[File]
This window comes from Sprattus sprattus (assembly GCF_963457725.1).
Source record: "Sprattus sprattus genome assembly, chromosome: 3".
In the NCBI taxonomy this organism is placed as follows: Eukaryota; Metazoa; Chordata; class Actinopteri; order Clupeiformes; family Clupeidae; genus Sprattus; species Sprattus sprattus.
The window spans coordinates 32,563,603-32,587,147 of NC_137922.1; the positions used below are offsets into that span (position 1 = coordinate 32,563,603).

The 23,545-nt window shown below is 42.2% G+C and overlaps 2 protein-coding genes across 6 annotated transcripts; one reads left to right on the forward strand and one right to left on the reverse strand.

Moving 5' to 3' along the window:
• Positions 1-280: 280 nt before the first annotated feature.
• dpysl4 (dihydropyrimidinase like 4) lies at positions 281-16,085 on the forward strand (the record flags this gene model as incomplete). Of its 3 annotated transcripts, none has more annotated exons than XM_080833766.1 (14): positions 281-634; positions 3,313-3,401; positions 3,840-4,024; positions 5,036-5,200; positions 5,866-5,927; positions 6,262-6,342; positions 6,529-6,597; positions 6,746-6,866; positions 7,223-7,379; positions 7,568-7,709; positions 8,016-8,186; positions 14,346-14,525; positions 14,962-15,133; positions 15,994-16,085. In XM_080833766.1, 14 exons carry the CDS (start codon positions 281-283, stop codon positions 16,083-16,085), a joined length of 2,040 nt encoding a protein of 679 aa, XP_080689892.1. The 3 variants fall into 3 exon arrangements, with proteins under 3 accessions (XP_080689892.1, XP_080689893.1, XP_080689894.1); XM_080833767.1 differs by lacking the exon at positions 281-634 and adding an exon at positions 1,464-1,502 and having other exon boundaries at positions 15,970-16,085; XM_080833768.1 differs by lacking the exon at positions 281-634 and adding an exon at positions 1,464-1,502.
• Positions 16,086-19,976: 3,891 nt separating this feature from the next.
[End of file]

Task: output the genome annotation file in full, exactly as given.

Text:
This window comes from Sprattus sprattus (assembly GCF_963457725.1).
Source record: "Sprattus sprattus genome assembly, chromosome: 3".
In the NCBI taxonomy this organism is placed as follows: Eukaryota; Metazoa; Chordata; class Actinopteri; order Clupeiformes; family Clupeidae; genus Sprattus; species Sprattus sprattus.
The window spans coordinates 32,563,603-32,587,147 of NC_137922.1; the positions used below are offsets into that span (position 1 = coordinate 32,563,603).

The 23,545-nt window shown below is 42.2% G+C and overlaps 2 protein-coding genes across 6 annotated transcripts; one reads left to right on the forward strand and one right to left on the reverse strand.

Moving 5' to 3' along the window:
• Positions 1-280: 280 nt before the first annotated feature.
• dpysl4 (dihydropyrimidinase like 4) lies at positions 281-16,085 on the forward strand (the record flags this gene model as incomplete). Of its 3 annotated transcripts, none has more annotated exons than XM_080833766.1 (14): positions 281-634; positions 3,313-3,401; positions 3,840-4,024; positions 5,036-5,200; positions 5,866-5,927; positions 6,262-6,342; positions 6,529-6,597; positions 6,746-6,866; positions 7,223-7,379; positions 7,568-7,709; positions 8,016-8,186; positions 14,346-14,525; positions 14,962-15,133; positions 15,994-16,085. In XM_080833766.1, 14 exons carry the CDS (start codon positions 281-283, stop codon positions 16,083-16,085), a joined length of 2,040 nt encoding a protein of 679 aa, XP_080689892.1. The 3 variants fall into 3 exon arrangements, with proteins under 3 accessions (XP_080689892.1, XP_080689893.1, XP_080689894.1); XM_080833767.1 differs by lacking the exon at positions 281-634 and adding an exon at positions 1,464-1,502 and having other exon boundaries at positions 15,970-16,085; XM_080833768.1 differs by lacking the exon at positions 281-634 and adding an exon at positions 1,464-1,502.
• Positions 16,086-19,976: 3,891 nt separating this feature from the next.